19 March, 2009

Can You Spot the Stupidity?

Remember, magazine articles are supposedly vetted by knowledgeable editors. Yet a magazine with a 100+ year history of science writing manages to fuck up so egregiously that the error practically leaps from the page. Even creationists should be able to figure this one out:

I've bitched and complained about the sorry state of popular science writing for years. Here's another textbook example from, of all places, National Geographic in an article about a rather amazing 90 million year old dinosaur boneyard:

Judging from the animals present at the site and their ages, as determined by carbon dating, the herd was probably made up of one- to seven-year-olds, said David Varricchio, a Montana State University paleontologist.
Of course, there's more than one bit of dumbfuckery in there, but it's sort of like puppies: you notice the one that's jumping up and down barking first. The ones it's using as a trampoline come to your attention a bit later.

I need to apply as an editor. Apparently, you don't even need a high school education.

For those of you who had a temporary brain seizure along the lines of what NatGeo's editors must have suffered and can't spot the stupid, you can pop over to Ed Brayton's blog for the punchline. I'll give you a hint. It's got something to do with carbon.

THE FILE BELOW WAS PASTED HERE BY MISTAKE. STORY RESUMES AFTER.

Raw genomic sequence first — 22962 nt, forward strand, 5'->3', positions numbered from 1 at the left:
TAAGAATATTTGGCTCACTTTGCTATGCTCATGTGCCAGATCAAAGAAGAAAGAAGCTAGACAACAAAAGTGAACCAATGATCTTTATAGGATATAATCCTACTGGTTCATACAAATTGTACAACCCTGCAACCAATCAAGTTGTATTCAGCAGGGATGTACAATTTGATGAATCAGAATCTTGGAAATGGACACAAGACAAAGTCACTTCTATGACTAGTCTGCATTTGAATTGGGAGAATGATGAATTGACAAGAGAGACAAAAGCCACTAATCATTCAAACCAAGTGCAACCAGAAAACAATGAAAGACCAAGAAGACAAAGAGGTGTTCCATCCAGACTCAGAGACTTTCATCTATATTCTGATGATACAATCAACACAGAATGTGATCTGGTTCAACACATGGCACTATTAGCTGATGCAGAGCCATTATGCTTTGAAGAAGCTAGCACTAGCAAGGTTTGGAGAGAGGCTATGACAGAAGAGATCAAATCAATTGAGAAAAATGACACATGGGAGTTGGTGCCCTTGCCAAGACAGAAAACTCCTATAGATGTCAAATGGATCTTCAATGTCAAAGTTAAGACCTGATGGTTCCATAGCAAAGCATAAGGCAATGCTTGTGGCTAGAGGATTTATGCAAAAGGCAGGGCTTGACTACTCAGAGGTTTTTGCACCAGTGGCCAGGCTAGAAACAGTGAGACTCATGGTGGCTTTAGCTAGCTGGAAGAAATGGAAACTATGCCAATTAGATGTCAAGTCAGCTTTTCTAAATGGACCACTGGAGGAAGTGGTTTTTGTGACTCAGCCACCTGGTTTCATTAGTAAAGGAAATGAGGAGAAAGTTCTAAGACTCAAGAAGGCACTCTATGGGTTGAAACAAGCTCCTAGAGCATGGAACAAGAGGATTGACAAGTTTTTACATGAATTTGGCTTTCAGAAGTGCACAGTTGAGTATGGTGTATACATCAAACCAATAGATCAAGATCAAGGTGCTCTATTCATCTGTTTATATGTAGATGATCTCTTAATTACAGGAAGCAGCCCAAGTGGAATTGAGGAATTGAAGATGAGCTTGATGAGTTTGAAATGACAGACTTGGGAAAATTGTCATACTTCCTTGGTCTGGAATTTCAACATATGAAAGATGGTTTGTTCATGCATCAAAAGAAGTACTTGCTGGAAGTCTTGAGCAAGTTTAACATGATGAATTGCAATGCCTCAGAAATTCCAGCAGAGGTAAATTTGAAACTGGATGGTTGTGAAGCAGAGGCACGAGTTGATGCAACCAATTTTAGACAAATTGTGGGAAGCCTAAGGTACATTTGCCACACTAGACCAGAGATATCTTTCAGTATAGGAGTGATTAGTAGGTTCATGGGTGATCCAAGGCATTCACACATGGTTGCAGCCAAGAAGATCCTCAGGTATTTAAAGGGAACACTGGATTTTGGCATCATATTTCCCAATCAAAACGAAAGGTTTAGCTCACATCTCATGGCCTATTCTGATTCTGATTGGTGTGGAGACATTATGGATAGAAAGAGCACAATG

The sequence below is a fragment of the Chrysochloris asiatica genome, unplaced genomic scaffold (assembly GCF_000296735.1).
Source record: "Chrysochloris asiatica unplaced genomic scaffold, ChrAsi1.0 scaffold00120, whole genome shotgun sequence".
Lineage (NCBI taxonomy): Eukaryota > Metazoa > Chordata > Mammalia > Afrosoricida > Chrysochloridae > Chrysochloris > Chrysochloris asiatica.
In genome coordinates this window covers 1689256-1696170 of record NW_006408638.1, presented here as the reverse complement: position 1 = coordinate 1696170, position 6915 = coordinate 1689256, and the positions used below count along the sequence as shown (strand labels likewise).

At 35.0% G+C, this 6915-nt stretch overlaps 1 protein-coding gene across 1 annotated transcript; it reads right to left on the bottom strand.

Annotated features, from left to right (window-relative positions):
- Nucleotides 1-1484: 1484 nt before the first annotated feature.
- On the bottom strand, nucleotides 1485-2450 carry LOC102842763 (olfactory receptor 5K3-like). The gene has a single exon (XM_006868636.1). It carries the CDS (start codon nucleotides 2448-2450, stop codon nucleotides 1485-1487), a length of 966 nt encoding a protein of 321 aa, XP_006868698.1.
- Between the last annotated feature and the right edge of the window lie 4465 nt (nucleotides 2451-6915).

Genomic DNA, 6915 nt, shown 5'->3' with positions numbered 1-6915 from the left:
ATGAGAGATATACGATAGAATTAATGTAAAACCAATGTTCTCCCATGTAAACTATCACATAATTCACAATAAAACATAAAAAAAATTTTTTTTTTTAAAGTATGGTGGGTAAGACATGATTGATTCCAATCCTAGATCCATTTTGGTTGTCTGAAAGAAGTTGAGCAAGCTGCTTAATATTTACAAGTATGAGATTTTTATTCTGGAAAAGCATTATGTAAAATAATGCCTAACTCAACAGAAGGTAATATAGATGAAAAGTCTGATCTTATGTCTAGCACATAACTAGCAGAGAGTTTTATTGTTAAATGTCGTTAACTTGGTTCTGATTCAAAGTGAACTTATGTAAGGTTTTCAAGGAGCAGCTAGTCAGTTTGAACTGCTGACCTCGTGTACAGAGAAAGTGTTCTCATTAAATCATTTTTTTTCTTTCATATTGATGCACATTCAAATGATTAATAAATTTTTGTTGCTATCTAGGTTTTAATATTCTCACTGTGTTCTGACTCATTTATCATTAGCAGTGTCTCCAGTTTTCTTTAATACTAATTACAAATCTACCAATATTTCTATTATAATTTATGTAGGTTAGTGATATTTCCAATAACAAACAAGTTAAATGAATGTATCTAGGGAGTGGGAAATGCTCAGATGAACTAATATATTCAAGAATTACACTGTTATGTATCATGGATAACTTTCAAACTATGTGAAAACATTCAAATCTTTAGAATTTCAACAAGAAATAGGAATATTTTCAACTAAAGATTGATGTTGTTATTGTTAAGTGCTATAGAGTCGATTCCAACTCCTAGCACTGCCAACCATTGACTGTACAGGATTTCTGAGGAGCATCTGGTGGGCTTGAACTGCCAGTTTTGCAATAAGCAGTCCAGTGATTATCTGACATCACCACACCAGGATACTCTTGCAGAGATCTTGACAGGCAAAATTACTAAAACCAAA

I imagine David Varricchio's either supremely pissed or very amused about now. I wish I had the transcripts of this interview. They probably look something like this:

Artist's impression of Tasha Eichenseher's listening skills.

With science writers like Tasha Eichenseher, who needs creationists?

(Be sure to visit that last link, too. Especially if you need to explain to an apologist why quoting the Bible to an atheist is about as effective as lecturing your dog.)


Mike at The Big Stick said...

Even if you could carbon date the dinosaurs, the margin of error on something that old is huge. There's no way to determine age.

I imagine the palentologist judged the ages based on his familiarity with the dinosaurs' size, etc and the writer screwed it up in the article.

Cujo359 said...

Frankly, it hadn't even occurred to me that the author was implying that they'd determined the age of the dinosaurs based on carbon dating. As Mike mentions, it's just not possible. So, I was confused there. It could have just been a badly constructed sentence, I suppose. Given that the author was clearly not familiar with how paleontologists determine the age of things, anything's possible.

Dana Hunter said...

This may be the only time I ever say this, Mike, but I do believe you're right. ;-)

Cujo, if that sentence was a building, it would've been condemned. It's the kind of construction that would've made the Big Bad Wolf scream with joy. Just breathing on it makes it fall apart.

cousinavi said...

This is why I restrict my personal application of radiometric dating to determining whether or not the milk is safe to drink.